Posted August 18, 2010 8:06 AM
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Welcome to my blog on the UK Business Intelligence Network. I hope to help you stay in touch with hot topics and reality on the ground in the UK and European business intelligence markets and to provide content, opinion and expertise on business intelligence (BI) and its related technologies. I also would relish it if you too can share your own valuable experiences. Let's hear what's going on in BI in the UK.
Mike Ferguson is Managing Director of Intelligent Business Strategies Limited, a leading information technology analyst and consulting company. As lead analyst and consultant, he specializes in enterprise business intelligence, enterprise business integration, and enterprise portals. He can be contacted at +44 1625 520700 or via e-mail at firstname.lastname@example.org.
Having just got back from the MicroStrategy World Conference in beautiful Cannes, I thought I would cover what was announced this week at the event. CEO Michael Saylor launching MicroStrategy Mobile for iPhone, iPad and Blackberry describing it as "the most significant launch in MicroStrategy history". In his opening keynote he talked about mobile as "the 5th major wave of computing" starting with mainframe, then mini-computers, then personal computers, desktop internet and now mobile internet. Their vision here is a good one - BI all the time, everywhere and for everyone. Mobile device access to BI has been around for a while in some offerings but I was impressed with the work MicroStrategy have put into the mobile user interface on touch sensitive 'gesture' devices like Apple iPhones and iPads. They have taken advantage of the full set of Apple gestures and also added BI specific gestures including Drill down and Page By. They have also released an Objective C software development kit (SDK) for MicroStrategy Mobile. This allows developers to build custom widgets and embed them in the MicroStrategy Mobile application or embed MicroStrategy Mobile in your own application.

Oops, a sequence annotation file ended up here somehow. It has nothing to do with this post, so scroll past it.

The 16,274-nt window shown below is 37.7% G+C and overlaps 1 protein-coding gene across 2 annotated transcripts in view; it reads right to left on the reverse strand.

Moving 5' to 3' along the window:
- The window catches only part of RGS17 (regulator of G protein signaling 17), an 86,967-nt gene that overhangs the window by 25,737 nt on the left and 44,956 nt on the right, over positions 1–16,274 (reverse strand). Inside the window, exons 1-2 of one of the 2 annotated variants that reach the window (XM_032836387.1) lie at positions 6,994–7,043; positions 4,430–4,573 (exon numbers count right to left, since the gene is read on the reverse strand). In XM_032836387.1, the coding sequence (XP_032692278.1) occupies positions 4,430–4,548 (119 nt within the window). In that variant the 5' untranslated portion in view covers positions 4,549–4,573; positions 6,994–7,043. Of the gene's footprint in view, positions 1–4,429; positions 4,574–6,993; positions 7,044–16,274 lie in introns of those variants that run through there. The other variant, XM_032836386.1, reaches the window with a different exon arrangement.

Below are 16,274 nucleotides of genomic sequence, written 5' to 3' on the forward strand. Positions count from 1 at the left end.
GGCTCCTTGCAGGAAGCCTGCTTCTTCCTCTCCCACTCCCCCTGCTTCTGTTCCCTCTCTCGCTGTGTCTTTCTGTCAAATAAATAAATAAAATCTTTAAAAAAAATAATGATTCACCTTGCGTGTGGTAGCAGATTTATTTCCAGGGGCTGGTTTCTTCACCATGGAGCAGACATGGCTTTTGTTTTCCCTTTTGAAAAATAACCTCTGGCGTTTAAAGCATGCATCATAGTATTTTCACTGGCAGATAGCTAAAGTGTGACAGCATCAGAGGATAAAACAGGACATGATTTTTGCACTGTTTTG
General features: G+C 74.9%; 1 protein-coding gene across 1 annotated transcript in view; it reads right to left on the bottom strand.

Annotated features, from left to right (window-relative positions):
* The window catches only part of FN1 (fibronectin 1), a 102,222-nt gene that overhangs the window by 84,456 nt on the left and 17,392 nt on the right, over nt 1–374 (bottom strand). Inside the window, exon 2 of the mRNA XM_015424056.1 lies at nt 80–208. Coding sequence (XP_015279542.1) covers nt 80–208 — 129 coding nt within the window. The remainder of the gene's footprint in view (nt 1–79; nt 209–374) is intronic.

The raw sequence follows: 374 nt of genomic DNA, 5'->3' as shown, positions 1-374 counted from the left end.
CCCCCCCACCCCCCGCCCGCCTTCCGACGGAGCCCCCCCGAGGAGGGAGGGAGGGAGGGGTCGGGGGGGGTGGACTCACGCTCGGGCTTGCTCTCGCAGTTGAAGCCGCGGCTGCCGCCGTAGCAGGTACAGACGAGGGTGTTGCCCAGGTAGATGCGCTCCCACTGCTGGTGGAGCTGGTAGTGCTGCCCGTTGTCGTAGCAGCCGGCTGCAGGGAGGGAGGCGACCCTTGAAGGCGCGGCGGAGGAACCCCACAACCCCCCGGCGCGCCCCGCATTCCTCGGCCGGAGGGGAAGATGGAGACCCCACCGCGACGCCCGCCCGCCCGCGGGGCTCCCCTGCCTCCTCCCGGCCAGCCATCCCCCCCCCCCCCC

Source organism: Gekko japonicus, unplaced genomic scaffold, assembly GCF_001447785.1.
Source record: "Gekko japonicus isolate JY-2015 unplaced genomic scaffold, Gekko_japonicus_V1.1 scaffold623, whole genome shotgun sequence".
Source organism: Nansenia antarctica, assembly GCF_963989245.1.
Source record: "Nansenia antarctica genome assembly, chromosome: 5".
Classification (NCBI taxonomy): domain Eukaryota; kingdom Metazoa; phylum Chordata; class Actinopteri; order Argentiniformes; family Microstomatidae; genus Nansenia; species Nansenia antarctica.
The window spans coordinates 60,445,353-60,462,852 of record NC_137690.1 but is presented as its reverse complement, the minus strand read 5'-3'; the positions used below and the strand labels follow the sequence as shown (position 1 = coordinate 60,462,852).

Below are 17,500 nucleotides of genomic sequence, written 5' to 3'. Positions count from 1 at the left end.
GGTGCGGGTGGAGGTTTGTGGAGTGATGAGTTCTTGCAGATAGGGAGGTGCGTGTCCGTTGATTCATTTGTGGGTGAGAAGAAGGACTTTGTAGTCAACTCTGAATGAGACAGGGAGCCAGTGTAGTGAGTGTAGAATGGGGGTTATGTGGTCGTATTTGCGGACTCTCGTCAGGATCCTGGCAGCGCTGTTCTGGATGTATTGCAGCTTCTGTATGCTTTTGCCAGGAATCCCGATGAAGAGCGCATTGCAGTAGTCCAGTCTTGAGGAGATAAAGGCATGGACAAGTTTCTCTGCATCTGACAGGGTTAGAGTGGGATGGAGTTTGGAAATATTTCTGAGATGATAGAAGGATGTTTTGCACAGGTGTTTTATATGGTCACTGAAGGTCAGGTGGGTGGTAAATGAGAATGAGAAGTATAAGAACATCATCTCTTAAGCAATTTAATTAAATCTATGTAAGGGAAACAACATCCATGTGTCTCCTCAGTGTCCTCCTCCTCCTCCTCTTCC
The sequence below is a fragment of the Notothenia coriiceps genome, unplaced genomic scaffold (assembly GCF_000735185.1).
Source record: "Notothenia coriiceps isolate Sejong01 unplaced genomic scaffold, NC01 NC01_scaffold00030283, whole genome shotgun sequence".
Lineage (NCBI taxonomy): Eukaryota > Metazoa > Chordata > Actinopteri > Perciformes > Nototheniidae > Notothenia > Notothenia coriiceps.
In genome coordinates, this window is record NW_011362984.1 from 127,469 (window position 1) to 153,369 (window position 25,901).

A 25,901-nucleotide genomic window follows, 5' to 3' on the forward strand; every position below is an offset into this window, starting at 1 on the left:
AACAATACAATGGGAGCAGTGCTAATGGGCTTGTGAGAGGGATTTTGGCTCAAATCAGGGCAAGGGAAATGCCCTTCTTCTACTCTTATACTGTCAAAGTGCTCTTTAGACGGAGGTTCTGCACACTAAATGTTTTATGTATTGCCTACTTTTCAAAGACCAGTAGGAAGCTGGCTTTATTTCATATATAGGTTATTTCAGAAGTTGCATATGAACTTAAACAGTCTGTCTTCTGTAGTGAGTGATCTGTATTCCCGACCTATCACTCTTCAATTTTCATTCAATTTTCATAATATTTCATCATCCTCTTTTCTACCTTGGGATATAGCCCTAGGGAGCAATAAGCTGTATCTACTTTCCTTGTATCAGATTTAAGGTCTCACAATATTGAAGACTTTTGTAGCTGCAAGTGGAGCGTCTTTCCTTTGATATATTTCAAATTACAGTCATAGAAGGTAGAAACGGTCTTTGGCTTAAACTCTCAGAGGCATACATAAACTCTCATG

Just over a week ago I was invited to attend an analyst briefing at the Microsoft BI conference in New Orleans that was running alongside the Microsoft TechEd conference. The conference itself was very well attended with several thousand delegates. Several things were on show at this event including SharePoint 2010, SQL Server 2008 R2, Office 2010, PowerPivot, PerformancePoint services 2010. Also on show was SQL Server Data Warehousing Edition (also known as the Madison project) - the massively parallel edition of SQLServer that will be shipped later this year.